In my next post, I will be sharing with you how you begin to lay the foundations of cultural change that will enable you to build a secure social media marketing foundation for the future. This post will be of interest if you want to be one of those dealerships that rises above the rest, whilst others seal their own demise by sticking with old school ways of promoting their brand.

Many thanks for viewing my post. Please share it with anyone you feel would benefit from the information provided.

If you have any private questions on the subject matter you can connect with me on LinkedIn and send me a message, or else you’ll find my contact details on my LinkedIn profile uk.linkedin.com/in/stevephillip . You can also follow me on Twitter at https://twitter.com/Linked2Steve

Steve

Steve Phillip spent more than 18 years in the retail automotive sector, in the UK and the North America, running new car dealerships and almost 10 years in automotive consultancy roles, working with manufacturers such as Austin Rover, Saab, Volvo, Honda, General Motors/Saturn and various dealer groups.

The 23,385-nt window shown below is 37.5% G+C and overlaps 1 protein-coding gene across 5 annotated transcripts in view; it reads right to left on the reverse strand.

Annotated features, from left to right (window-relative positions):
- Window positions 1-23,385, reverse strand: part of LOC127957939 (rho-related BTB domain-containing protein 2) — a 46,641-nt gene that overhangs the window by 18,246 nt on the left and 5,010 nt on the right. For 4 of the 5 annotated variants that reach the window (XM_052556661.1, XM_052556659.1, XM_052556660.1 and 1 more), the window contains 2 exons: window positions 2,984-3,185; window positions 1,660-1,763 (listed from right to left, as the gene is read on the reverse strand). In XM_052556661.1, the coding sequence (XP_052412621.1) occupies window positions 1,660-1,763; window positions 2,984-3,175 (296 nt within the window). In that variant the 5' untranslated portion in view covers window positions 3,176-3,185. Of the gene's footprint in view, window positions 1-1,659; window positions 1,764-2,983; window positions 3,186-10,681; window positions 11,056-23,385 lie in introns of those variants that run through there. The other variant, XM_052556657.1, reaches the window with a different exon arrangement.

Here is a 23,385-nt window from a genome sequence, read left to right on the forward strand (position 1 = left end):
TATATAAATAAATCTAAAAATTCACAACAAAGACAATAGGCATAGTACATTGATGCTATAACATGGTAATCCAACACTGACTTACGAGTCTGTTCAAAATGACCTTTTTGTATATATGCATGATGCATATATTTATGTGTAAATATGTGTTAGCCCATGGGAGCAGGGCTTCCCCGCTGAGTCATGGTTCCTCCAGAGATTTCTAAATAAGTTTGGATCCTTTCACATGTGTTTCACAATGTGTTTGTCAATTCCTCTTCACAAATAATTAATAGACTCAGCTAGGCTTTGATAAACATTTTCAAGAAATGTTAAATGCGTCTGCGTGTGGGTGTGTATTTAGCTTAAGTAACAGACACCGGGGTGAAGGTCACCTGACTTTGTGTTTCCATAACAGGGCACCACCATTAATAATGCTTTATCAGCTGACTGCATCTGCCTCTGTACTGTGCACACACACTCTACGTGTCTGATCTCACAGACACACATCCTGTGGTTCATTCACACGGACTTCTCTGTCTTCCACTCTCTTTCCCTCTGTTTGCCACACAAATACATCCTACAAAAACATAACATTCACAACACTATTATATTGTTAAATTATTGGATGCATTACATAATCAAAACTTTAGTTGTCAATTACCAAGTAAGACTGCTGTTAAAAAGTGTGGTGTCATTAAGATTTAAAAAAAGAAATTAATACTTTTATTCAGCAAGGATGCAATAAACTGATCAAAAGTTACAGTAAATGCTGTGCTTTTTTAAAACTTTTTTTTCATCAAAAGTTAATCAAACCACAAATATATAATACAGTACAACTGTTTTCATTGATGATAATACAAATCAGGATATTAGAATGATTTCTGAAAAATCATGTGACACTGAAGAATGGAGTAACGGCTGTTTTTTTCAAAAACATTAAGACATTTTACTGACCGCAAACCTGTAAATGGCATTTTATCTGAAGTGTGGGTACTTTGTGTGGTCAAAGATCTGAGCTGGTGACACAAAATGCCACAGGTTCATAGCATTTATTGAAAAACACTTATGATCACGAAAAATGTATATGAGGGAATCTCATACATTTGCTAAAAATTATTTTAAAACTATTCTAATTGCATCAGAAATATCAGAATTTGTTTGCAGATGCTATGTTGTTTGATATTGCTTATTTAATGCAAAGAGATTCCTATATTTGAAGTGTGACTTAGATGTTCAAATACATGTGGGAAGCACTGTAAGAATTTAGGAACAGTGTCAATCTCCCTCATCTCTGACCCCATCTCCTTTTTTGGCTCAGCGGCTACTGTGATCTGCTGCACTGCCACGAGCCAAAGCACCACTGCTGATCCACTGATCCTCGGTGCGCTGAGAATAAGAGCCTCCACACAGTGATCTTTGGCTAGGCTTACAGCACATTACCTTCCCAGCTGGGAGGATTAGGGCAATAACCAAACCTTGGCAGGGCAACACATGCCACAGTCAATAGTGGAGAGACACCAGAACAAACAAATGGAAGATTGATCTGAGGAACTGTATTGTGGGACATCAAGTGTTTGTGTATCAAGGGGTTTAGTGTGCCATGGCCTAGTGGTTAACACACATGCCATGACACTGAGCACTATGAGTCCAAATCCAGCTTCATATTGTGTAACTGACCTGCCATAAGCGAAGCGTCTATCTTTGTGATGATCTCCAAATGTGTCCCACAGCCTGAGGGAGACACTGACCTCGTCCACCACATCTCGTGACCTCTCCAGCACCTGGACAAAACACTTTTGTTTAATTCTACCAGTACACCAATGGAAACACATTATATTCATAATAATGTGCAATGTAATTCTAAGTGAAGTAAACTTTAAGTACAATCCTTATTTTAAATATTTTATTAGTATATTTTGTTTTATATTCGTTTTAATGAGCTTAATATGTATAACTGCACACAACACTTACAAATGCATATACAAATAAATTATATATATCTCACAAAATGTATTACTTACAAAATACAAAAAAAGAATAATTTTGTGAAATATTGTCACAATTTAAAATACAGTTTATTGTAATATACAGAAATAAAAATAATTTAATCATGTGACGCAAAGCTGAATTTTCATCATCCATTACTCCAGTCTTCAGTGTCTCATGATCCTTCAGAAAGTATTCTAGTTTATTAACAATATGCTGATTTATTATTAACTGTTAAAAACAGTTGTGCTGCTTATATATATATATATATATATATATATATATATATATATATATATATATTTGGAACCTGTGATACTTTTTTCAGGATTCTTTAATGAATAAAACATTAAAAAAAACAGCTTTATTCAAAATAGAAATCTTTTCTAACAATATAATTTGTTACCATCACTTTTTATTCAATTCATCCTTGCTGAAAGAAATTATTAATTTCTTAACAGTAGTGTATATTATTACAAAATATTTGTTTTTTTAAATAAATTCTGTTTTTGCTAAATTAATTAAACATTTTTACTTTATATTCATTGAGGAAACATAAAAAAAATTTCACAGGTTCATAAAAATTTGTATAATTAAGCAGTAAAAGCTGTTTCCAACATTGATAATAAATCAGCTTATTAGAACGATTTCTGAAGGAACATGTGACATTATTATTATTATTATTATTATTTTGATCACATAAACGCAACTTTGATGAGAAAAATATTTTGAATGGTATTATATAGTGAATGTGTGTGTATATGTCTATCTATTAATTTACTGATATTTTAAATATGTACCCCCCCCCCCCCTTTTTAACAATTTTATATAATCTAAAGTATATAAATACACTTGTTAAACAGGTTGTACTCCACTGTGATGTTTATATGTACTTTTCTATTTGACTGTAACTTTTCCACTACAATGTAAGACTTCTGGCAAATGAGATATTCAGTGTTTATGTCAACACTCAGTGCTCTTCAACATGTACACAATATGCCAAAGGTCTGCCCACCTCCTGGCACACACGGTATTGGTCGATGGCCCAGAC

Photo of Steve Phillip Founder of Linked2Success
Steve Phillip LinkedIn And Social Media Training Expert Since 2009
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Picture your business, whatever product or service you produce, as a retail shop on a busy high street. You head to the front door, to open-up for the day when suddenly you stop dead in your tracks. As you look out, you see a crowd of people, hundreds in fact and they're all looking in your shop window - some are actually knocking on your door, wanting to come in and check out what you have for sale.